Finally I (yes, me again) linked this to the idea being kicked around by the Shadow Cabinet of predistribution, noted the value of the Joseph Rowntree Foundation's Minimum Income Standard project, which tries to calculate how much money one needs to achieve a decent standard of living today: , and made a point about competing and balancing constituencies in political economy:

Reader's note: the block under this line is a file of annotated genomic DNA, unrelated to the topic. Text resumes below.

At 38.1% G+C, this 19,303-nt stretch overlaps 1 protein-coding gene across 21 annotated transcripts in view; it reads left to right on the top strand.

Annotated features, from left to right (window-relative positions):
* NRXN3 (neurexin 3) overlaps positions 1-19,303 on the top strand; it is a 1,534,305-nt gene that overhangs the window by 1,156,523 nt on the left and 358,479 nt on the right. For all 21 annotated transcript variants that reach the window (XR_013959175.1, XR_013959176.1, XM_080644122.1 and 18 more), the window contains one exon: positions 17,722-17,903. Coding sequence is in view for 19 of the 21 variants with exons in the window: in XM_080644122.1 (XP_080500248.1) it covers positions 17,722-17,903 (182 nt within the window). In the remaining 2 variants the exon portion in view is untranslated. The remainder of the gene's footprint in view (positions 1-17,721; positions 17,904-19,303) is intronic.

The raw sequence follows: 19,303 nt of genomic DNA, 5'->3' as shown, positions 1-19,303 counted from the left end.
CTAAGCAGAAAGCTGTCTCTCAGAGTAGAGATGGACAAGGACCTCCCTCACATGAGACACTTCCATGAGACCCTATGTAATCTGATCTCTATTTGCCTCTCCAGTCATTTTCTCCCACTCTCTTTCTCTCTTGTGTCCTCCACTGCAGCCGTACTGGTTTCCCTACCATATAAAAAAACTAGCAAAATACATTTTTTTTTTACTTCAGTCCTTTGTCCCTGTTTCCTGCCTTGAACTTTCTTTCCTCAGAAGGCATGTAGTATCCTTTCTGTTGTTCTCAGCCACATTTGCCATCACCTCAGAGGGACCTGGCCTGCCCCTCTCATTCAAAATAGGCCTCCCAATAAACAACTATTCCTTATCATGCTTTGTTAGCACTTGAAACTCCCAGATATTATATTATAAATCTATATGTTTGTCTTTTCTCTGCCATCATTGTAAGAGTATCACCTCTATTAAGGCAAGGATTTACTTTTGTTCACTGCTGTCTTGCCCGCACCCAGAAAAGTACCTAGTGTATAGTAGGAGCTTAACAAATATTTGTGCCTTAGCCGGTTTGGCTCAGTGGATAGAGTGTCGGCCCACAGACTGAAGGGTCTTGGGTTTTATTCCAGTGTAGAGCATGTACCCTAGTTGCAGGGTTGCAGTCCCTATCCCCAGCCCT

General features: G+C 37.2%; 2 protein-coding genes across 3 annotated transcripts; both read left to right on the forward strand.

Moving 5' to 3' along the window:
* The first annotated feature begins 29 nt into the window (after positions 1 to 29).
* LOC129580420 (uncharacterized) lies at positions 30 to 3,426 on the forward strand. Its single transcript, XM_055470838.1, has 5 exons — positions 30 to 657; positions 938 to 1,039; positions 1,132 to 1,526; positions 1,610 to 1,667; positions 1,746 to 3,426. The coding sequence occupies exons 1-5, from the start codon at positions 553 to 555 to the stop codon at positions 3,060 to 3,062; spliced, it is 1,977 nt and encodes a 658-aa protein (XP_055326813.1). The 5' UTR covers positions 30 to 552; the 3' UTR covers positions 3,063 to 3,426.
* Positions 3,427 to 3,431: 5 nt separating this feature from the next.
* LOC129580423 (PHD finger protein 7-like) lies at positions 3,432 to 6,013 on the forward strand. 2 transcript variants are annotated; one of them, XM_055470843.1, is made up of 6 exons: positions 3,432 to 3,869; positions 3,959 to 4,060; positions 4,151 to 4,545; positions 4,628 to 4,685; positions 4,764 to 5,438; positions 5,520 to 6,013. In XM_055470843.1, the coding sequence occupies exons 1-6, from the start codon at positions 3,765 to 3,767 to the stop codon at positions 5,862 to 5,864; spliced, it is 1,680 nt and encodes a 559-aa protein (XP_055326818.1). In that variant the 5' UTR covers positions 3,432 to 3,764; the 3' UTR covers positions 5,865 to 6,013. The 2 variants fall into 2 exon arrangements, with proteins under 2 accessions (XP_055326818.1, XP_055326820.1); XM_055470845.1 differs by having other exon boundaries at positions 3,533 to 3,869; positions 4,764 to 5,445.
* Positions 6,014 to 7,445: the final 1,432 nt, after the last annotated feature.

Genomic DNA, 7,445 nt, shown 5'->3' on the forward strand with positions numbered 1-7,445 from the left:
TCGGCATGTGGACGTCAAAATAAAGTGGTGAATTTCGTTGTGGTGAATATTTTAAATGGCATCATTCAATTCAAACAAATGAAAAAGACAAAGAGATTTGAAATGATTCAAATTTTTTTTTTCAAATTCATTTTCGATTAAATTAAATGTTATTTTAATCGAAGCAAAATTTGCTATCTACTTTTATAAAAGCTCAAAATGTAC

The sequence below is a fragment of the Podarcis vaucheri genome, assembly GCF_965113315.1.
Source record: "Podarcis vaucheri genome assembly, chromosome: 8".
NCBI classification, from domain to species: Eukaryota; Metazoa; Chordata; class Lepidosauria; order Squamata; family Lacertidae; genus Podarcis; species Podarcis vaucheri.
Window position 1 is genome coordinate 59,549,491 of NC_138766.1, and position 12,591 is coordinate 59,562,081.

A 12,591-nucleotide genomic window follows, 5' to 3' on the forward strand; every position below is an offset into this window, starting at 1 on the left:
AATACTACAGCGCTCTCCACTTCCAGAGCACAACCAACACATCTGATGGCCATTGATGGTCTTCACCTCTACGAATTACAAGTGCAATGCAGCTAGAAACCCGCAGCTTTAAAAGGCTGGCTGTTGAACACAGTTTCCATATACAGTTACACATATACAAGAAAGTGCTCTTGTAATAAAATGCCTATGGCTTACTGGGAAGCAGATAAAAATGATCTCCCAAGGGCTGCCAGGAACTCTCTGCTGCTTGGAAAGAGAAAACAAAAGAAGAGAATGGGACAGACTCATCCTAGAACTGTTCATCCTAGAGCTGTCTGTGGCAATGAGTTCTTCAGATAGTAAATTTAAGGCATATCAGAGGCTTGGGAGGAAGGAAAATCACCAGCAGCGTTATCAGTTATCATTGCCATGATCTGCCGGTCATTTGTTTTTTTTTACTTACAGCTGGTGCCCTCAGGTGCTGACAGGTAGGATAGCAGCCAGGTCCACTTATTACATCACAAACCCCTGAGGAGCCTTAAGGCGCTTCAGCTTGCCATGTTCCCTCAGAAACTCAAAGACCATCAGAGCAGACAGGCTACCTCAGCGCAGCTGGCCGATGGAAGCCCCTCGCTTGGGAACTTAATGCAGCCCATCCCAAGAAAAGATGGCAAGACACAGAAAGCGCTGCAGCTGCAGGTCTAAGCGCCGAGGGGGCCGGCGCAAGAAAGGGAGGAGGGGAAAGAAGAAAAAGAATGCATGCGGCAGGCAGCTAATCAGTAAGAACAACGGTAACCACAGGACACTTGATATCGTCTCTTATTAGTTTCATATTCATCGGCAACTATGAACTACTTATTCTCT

"One area I haven't seen mentioned is constituency power. At the moment, we have two constituencies campaigning on benefits - claimants and fiscal conservatives, with their associated Westminster allies. Clearly I think they are out of balance at the moment, but at least in theory they balance each other out - one pushes for higher benefits, the other for lower, and we end up with a sensible compromise. If we get a genuinely universal benefit like this, then the entire population forms one massive constituency in favour of it getting ever-higher - and I don't suppose any of us have much faith in political leaders' ability to resist that for long, or to educate the population on the economic risks."